Too Much of a Good Thing: The Balance Between Building Envelope and Occupancy Comfort
A building envelope is the outer shell of the building that is used to help maintain the indoor environment and control its climate. There’s been a lot of discussion in the high performance building industry about how to leverage this component efficiently and how to manage any trade-offs with occupant comfort, so I read with interest this article from Consulting-Specifying Engineer Magazine about testing and commissioning best practices.
One of the main challenges for commercial building envelope testing has been the lack of standards. Although there is still no official list of best practices (or any that are widely used), the industry has started to adopt some uniform testing procedures, including:
Air intrusion: Find and identify air leaks that are contributing to inefficiencies or occupant discomfort.
Water intrusion: Spray water against windows, doors and wall assemblies when the building is under negative pressure to help locate leaks. Spraying roofs (but not flooding them) is also recommended.
Thermal intrusion: Take a thermal image of envelope components to help identify wall or roof areas where heat is leaking out or in. It can also show thermal bridging of structural elements when the building is under test pressure.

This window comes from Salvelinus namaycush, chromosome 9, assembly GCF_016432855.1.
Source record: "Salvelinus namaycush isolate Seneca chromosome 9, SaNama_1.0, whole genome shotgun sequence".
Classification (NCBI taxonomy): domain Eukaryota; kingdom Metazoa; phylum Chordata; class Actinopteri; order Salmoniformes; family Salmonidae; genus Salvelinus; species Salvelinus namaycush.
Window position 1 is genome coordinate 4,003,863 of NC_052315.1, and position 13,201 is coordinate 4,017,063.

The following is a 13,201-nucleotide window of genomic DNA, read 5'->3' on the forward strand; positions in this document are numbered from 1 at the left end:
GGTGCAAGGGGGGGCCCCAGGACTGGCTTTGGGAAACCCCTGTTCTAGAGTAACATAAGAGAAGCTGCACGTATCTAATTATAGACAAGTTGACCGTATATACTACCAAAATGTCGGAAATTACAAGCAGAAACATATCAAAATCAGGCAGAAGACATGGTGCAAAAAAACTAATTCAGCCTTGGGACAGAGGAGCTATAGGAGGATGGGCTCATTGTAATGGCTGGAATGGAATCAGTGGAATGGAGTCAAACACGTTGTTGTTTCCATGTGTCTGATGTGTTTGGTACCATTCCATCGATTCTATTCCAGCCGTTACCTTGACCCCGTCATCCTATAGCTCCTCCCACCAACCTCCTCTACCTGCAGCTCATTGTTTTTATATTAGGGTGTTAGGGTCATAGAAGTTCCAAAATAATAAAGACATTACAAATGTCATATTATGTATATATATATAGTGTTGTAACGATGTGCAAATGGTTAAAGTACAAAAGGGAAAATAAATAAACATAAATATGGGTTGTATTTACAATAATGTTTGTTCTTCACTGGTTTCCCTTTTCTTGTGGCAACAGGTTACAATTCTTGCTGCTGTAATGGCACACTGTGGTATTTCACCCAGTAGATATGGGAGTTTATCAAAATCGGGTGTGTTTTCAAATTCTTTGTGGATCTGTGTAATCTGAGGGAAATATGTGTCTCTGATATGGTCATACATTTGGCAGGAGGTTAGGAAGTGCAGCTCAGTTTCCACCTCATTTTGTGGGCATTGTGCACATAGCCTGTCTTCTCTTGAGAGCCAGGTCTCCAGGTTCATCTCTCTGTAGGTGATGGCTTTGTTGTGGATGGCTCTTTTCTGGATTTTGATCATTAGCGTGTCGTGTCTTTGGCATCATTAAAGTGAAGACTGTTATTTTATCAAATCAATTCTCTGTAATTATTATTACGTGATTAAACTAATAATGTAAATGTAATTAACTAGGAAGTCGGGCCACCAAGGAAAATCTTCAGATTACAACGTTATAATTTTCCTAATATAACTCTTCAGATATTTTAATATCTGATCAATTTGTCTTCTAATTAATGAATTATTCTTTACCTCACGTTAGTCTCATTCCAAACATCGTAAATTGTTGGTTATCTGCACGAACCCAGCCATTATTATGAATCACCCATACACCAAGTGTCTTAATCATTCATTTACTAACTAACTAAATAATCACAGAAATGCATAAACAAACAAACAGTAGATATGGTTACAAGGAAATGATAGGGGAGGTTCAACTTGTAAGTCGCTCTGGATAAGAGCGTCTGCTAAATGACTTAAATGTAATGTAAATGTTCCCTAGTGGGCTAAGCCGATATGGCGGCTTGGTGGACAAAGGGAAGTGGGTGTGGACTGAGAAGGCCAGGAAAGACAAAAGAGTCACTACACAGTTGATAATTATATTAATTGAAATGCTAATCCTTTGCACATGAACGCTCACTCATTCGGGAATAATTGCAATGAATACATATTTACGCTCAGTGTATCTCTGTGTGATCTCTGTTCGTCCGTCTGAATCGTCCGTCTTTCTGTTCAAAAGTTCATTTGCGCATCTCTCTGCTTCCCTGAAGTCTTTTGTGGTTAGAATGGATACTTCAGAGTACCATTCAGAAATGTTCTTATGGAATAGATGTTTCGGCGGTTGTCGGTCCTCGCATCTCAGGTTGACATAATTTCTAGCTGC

The most difficult part of the testing is when you must strike the balance between acceptable leak rates and the environment for workers inside the building. For example, thermal intrusion may be a trade-off between envelope mass and material thermal resistance versus the views through glazed openings. On the other hand, smaller areas of glazing can improve the thermal resistance, but without enough of it, natural light and views are affected.
Some areas of the journey to a high performance building outcome are black and white: which solutions perform the best, which technology manages operations to maximum efficiency, etc. But there are always trade-offs, as the article discussed.
When we at Trane work with customers on new buildings, we have these same discussions to help balance the need for occupant comfort and productivity while ensuring that the building operates at peak performance.
If you are constructing a new building, make sure you have a frank
discussion with your consultants about balancing the many factors that
go into ensuring a building is performing at maximum efficiency. After
all, the mark of a true high performance buildings is not having to
sacrifice occupant comfort or enjoyment of the space in order to